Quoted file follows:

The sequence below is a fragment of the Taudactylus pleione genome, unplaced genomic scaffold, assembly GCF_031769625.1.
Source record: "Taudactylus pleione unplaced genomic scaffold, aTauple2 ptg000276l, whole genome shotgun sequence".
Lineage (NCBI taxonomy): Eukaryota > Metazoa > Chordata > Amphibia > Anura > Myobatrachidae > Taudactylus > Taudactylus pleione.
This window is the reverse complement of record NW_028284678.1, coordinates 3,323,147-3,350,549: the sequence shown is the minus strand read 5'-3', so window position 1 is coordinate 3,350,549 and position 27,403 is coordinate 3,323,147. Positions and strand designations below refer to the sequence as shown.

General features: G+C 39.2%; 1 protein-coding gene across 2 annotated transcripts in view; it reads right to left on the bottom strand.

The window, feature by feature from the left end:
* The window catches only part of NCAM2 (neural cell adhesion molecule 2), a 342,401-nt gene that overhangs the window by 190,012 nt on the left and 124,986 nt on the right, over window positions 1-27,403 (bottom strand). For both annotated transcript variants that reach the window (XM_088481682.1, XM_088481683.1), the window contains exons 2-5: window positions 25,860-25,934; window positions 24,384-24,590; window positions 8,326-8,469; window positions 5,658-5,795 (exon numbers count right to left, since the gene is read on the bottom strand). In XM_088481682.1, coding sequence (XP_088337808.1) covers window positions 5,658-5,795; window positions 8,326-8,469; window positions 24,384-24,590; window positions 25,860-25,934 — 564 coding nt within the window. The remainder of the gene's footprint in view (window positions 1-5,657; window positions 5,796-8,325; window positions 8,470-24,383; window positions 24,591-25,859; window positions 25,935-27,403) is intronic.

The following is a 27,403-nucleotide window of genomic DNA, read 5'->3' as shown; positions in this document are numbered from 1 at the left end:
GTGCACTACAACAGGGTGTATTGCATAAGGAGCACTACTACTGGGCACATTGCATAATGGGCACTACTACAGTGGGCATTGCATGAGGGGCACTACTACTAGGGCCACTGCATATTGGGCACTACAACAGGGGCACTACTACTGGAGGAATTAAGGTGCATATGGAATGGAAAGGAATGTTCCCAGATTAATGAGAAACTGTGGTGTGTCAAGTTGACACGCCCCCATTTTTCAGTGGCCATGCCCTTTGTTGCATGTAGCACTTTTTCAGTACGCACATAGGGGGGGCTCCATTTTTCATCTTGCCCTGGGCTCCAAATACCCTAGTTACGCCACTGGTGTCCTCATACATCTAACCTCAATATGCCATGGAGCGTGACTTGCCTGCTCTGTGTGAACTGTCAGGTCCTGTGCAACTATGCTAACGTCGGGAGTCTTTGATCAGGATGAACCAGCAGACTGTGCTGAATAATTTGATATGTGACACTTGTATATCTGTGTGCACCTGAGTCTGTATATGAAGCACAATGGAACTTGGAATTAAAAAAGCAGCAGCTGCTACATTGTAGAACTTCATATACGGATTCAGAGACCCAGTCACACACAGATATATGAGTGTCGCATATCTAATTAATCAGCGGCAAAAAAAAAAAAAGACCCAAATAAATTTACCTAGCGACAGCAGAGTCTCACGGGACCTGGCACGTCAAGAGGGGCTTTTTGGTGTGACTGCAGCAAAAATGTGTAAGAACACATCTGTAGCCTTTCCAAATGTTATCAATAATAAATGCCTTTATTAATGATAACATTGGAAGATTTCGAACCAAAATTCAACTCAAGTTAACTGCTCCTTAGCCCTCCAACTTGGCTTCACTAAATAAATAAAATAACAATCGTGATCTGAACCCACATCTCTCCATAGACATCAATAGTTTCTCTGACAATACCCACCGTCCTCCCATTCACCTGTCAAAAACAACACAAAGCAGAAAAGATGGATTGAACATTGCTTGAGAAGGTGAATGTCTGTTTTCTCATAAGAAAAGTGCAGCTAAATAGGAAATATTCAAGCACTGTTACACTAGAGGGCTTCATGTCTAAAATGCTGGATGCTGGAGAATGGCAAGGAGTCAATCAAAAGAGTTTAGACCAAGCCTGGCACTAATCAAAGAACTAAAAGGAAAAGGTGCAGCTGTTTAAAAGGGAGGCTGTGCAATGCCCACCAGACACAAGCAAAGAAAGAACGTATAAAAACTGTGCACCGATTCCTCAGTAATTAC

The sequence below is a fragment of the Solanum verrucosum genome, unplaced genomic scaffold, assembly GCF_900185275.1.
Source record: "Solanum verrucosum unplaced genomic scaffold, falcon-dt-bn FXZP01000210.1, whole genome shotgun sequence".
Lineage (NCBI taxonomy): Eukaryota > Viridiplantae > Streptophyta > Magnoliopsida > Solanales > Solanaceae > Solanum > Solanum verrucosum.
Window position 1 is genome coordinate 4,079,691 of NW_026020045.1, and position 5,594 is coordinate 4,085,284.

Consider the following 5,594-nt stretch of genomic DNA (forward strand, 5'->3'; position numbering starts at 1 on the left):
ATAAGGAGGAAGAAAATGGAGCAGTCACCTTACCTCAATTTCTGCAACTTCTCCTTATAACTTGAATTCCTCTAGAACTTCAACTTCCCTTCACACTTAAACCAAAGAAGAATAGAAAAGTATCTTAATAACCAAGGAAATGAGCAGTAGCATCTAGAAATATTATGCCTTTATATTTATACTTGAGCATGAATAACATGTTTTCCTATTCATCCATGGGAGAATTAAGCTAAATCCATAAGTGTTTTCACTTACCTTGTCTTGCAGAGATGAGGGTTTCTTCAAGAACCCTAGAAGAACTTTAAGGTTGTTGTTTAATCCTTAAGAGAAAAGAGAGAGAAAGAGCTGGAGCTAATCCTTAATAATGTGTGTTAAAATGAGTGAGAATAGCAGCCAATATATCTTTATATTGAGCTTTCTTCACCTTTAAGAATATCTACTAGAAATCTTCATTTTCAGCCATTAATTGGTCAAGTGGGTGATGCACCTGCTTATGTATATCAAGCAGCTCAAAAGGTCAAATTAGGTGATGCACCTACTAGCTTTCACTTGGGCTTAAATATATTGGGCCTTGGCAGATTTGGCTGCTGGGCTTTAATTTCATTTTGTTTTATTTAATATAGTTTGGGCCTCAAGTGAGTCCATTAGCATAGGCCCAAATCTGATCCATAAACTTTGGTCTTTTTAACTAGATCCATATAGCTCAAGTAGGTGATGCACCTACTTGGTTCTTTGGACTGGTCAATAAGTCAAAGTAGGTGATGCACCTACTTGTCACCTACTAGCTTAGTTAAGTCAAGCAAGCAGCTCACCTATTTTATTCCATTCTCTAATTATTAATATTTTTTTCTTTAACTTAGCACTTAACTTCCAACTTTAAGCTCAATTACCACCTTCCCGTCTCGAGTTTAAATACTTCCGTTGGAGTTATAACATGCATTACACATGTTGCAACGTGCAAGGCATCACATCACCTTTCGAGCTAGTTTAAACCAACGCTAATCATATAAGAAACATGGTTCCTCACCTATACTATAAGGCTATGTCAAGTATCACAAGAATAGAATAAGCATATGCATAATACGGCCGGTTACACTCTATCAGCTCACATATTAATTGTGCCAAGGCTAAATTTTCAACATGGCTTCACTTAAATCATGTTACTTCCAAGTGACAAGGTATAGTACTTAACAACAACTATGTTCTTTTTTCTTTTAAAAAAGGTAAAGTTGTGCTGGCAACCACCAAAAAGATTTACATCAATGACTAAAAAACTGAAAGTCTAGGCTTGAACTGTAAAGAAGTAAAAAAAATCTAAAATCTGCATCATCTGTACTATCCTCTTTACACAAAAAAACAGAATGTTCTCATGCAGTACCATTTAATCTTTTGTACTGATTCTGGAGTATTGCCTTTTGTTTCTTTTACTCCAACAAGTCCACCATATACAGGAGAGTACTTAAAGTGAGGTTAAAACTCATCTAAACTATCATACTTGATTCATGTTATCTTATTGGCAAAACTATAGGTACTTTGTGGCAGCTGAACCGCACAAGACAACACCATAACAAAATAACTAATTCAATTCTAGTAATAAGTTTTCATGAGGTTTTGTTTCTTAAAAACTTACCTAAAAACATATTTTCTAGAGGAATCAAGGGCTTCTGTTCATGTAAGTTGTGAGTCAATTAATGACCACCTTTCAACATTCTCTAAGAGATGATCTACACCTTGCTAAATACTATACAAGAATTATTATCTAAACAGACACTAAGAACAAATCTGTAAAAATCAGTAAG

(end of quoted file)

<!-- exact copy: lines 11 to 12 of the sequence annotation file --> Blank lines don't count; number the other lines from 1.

Source record: "Solanum verrucosum unplaced genomic scaffold, falcon-dt-bn FXZP01000210.1, whole genome shotgun sequence".
Lineage (NCBI taxonomy): Eukaryota > Viridiplantae > Streptophyta > Magnoliopsida > Solanales > Solanaceae > Solanum > Solanum verrucosum.